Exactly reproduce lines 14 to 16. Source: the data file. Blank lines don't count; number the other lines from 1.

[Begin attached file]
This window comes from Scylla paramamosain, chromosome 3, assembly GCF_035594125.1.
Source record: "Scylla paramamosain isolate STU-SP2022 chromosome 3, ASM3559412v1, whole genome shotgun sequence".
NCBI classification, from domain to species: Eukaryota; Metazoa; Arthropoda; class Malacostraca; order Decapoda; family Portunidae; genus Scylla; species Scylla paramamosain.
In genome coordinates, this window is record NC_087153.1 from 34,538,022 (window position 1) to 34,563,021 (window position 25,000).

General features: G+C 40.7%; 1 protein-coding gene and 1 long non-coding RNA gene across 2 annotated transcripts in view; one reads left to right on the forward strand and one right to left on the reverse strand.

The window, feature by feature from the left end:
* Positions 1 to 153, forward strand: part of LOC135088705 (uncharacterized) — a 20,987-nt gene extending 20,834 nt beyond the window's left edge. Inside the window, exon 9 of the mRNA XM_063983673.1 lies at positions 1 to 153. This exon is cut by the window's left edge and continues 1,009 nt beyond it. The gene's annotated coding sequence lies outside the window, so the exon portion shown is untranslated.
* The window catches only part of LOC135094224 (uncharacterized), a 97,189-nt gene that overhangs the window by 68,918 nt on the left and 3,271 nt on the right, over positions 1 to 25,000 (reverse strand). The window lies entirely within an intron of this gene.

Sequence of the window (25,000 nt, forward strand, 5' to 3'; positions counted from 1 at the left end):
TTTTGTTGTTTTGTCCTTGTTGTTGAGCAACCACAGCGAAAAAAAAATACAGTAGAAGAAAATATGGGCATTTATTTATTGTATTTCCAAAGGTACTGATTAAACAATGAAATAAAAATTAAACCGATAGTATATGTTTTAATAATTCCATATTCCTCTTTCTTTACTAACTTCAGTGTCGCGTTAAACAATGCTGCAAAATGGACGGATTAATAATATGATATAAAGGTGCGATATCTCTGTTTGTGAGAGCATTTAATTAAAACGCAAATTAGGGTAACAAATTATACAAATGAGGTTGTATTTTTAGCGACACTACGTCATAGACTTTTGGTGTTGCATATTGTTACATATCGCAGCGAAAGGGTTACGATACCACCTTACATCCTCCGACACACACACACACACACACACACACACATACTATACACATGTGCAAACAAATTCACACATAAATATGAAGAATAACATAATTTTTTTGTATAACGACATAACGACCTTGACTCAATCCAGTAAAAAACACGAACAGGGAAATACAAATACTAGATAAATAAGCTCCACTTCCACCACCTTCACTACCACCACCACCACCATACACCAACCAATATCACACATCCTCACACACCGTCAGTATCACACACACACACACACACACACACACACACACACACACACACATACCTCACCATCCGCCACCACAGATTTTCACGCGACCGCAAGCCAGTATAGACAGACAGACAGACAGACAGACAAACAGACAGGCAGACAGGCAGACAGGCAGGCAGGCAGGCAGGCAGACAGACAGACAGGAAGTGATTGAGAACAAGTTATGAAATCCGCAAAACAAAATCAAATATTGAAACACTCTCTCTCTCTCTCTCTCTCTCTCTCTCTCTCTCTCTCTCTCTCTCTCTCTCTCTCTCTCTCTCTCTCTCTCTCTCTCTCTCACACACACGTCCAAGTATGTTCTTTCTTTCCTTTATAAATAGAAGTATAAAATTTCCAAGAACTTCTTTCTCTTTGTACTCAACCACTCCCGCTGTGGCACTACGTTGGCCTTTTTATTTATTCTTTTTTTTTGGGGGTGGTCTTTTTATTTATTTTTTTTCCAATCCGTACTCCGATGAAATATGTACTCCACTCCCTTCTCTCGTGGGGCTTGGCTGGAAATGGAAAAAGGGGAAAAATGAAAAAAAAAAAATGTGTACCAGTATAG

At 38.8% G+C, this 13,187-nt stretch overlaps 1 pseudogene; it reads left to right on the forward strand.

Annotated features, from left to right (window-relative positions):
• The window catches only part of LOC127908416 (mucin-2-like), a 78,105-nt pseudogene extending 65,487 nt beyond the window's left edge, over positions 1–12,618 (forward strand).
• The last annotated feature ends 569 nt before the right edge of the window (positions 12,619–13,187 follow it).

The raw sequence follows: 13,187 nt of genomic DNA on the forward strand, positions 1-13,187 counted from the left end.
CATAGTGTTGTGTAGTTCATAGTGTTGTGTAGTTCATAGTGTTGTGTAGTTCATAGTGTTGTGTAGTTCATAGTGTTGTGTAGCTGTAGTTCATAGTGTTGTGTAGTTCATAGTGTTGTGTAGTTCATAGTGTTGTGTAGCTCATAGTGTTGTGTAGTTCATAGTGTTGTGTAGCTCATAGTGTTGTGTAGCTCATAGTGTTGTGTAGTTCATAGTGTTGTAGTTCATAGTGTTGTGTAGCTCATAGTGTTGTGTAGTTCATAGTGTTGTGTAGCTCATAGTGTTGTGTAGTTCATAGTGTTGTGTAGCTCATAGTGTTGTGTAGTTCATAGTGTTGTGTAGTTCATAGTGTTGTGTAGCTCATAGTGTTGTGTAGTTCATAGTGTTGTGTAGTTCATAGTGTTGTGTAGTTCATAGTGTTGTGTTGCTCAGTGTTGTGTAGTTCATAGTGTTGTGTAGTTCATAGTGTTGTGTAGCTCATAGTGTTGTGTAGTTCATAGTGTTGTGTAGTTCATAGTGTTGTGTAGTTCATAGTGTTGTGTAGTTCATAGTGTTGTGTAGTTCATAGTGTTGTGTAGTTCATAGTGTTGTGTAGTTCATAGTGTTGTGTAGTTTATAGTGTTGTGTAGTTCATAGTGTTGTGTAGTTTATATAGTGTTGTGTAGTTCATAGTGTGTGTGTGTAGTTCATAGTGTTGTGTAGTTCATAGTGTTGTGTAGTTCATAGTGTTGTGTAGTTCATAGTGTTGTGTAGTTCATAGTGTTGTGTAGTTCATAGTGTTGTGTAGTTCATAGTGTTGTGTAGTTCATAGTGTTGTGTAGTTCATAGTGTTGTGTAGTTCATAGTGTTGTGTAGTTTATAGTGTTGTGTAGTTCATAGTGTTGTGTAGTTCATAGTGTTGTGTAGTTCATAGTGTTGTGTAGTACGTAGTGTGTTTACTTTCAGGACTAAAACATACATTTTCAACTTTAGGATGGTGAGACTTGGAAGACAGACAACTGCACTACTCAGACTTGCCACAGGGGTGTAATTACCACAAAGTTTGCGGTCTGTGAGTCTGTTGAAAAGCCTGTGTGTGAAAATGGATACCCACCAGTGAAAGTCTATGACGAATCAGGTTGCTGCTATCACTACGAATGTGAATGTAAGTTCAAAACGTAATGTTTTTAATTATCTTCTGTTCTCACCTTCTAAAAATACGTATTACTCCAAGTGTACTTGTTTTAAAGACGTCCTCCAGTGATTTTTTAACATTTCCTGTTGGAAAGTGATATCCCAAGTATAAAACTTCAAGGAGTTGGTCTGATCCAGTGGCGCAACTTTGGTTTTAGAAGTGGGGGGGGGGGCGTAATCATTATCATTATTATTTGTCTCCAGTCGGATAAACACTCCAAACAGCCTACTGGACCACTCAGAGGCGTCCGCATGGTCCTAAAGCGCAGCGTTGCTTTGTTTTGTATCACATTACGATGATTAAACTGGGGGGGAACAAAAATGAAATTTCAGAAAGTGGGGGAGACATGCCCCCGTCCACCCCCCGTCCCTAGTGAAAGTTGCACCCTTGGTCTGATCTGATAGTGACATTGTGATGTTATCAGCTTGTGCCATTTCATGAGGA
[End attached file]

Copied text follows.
• The last annotated feature ends 569 nt before the right edge of the window (positions 12,619–13,187 follow it).

The raw sequence follows: 13,187 nt of genomic DNA on the forward strand, positions 1-13,187 counted from the left end.
CATAGTGTTGTGTAGTTCATAGTGTTGTGTAGTTCATAGTGTTGTGTAGTTCATAGTGTTGTGTAGTTCATAGTGTTGTGTAGCTGTAGTTCATAGTGTTGTGTAGTTCATAGTGTTGTGTAGTTCATAGTGTTGTGTAGCTCATAGTGTTGTGTAGTTCATAGTGTTGTGTAGCTCATAGTGTTGTGTAGCTCATAGTGTTGTGTAGTTCATAGTGTTGTAGTTCATAGTGTTGTGTAGCTCATAGTGTTGTGTAGTTCATAGTGTTGTGTAGCTCATAGTGTTGTGTAGTTCATAGTGTTGTGTAGCTCATAGTGTTGTGTAGTTCATAGTGTTGTGTAGTTCATAGTGTTGTGTAGCTCATAGTGTTGTGTAGTTCATAGTGTTGTGTAGTTCATAGTGTTGTGTAGTTCATAGTGTTGTGTTGCTCAGTGTTGTGTAGTTCATAGTGTTGTGTAGTTCATAGTGTTGTGTAGCTCATAGTGTTGTGTAGTTCATAGTGTTGTGTAGTTCATAGTGTTGTGTAGTTCATAGTGTTGTGTAGTTCATAGTGTTGTGTAGTTCATAGTGTTGTGTAGTTCATAGTGTTGTGTAGTTCATAGTGTTGTGTAGTTTATAGTGTTGTGTAGTTCATAGTGTTGTGTAGTTTATATAGTGTTGTGTAGTTCATAGTGTGTGTGTGTAGTTCATAGTGTTGTGTAGTTCATAGTGTTGTGTAGTTCATAGTGTTGTGTAGTTCATAGTGTTGTGTAGTTCATAGTGTTGTGTAGTTCATAGTGTTGTGTAGTTCATAGTGTTGTGTAGTTCATAGTGTTGTGTAGTTCATAGTGTTGTGTAGTTCATAGTGTTGTGTAGTTTATAGTGTTGTGTAGTTCATAGTGTTGTGTAGTTCATAGTGTTGTGTAGTTCATAGTGTTGTGTAGTACGTAGTGTGTTTACTTTCAGGACTAAAACATACATTTTCAACTTTAGGATGGTGAGACTTGGAAGACAGACAACTGCACTACTCAGACTTGCCACAGGGGTGTAATTACCACAAAGTTTGCGGTCTGTGAGTCTGTTGAAAAGCCTGTGTGTGAAAATGGATACCCACCAGTGAAAGTCTATGACGAATCAGGTTGCTGCTATCACTACGAATGTGAATGTAAGTTCAAAACGTAATGTTTTTAATTATCTTCTGTTCTCACCTTCTAAAAATACGTATTACTCCAAGTGTACTTGTTTTAAAGACGTCCTCCAGTGATTTTTTAACATTTCCTGTTGGAAAGTGATATCCCAAGTATAAAACTTCAAGGAGTTGGTCTGATCCAGTGGCGCAACTTTGGTTTTAGAAGTGGGGGGGGGGGCGTAATCATTATCATTATTATTTGTCTCCAGTCGGATAAACACTCCAAACAGCCTACTGGACCACTCAGAGGCGTCCGCATGGTCCTAAAGCGCAGCGTTGCTTTGTTTTGTATCACATTACGATGATTAAACTGGGGGGGAACAAAAATGAAATTTCAGAAAGTGGGGGAGACATGCCCCCGTCCACCCCCCGTCCCTAGTGAAAGTTGCACCCTTGGTCTGATCTGATAGTGACATTGTGATGTTATCAGCTTGTGCCATTTCATGAGGA